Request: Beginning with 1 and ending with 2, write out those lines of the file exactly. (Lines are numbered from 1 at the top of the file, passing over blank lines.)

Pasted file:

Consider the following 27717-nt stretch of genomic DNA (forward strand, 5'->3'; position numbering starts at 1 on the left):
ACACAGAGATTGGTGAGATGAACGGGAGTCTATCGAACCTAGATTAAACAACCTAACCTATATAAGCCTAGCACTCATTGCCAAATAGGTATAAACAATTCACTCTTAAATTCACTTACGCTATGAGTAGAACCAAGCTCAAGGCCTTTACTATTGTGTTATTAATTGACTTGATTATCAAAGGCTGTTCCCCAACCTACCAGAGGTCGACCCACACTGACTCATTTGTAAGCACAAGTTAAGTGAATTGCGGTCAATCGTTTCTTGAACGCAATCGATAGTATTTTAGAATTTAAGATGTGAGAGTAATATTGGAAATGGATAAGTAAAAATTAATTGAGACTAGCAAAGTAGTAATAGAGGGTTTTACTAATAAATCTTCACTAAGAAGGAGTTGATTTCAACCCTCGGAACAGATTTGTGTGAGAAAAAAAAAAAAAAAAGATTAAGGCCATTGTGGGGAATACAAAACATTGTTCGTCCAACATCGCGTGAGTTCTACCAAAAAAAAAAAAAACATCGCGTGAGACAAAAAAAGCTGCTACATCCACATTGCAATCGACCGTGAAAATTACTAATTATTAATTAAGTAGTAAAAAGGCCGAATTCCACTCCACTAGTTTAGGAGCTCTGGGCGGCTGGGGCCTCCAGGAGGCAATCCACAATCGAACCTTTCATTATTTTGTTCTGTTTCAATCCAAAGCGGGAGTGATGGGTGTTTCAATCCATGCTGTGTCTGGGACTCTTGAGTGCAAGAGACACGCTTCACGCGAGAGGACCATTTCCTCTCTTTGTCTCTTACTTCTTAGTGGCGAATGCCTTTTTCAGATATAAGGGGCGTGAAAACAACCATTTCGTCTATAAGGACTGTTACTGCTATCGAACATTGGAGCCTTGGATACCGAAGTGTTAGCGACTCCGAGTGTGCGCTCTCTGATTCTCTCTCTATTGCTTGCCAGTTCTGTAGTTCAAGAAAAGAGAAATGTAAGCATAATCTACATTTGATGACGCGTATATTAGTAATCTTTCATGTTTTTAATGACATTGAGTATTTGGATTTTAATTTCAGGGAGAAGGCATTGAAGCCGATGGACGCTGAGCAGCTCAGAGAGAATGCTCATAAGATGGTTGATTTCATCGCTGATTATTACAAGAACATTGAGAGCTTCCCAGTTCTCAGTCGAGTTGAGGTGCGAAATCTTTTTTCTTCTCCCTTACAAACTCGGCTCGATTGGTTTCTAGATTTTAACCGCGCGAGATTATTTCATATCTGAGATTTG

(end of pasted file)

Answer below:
Consider the following 27717-nt stretch of genomic DNA (forward strand, 5'->3'; position numbering starts at 1 on the left):
ACACAGAGATTGGTGAGATGAACGGGAGTCTATCGAACCTAGATTAAACAACCTAACCTATATAAGCCTAGCACTCATTGCCAAATAGGTATAAACAATTCACTCTTAAATTCACTTACGCTATGAGTAGAACCAAGCTCAAGGCCTTTACTATTGTGTTATTAATTGACTTGATTATCAAAGGCTGTTCCCCAACCTACCAGAGGTCGACCCACACTGACTCATTTGTAAGCACAAGTTAAGTGAATTGCGGTCAATCGTTTCTTGAACGCAATCGATAGTATTTTAGAATTTAAGATGTGAGAGTAATATTGGAAATGGATAAGTAAAAATTAATTGAGACTAGCAAAGTAGTAATAGAGGGTTTTACTAATAAATCTTCACTAAGAAGGAGTTGATTTCAACCCTCGGAACAGATTTGTGTGAGAAAAAAAAAAAAAAAAGATTAAGGCCATTGTGGGGAATACAAAACATTGTTCGTCCAACATCGCGTGAGTTCTACCAAAAAAAAAAAAAACATCGCGTGAGACAAAAAAAGCTGCTACATCCACATTGCAATCGACCGTGAAAATTACTAATTATTAATTAAGTAGTAAAAAGGCCGAATTCCACTCCACTAGTTTAGGAGCTCTGGGCGGCTGGGGCCTCCAGGAGGCAATCCACAATCGAACCTTTCATTATTTTGTTCTGTTTCAATCCAAAGCGGGAGTGATGGGTGTTTCAATCCATGCTGTGTCTGGGACTCTTGAGTGCAAGAGACACGCTTCACGCGAGAGGACCATTTCCTCTCTTTGTCTCTTACTTCTTAGTGGCGAATGCCTTTTTCAGATATAAGGGGCGTGAAAACAACCATTTCGTCTATAAGGACTGTTACTGCTATCGAACATTGGAGCCTTGGATACCGAAGTGTTAGCGACTCCGAGTGTGCGCTCTCTGATTCTCTCTCTATTGCTTGCCAGTTCTGTAGTTCAAGAAAAGAGAAATGTAAGCATAATCTACATTTGATGACGCGTATATTAGTAATCTTTCATGTTTTTAATGACATTGAGTATTTGGATTTTAATTTCAGGGAGAAGGCATTGAAGCCGATGGACGCTGAGCAGCTCAGAGAGAATGCTCATAAGATGGTTGATTTCATCGCTGATTATTACAAGAACATTGAGAGCTTCCCAGTTCTCAGTCGAGTTGAGGTGCGAAATCTTTTTTCTTCTCCCTTACAAACTCGGCTCGATTGGTTTCTAGATTTTAACCGCGCGAGATTATTTCATATCTGAGATTTG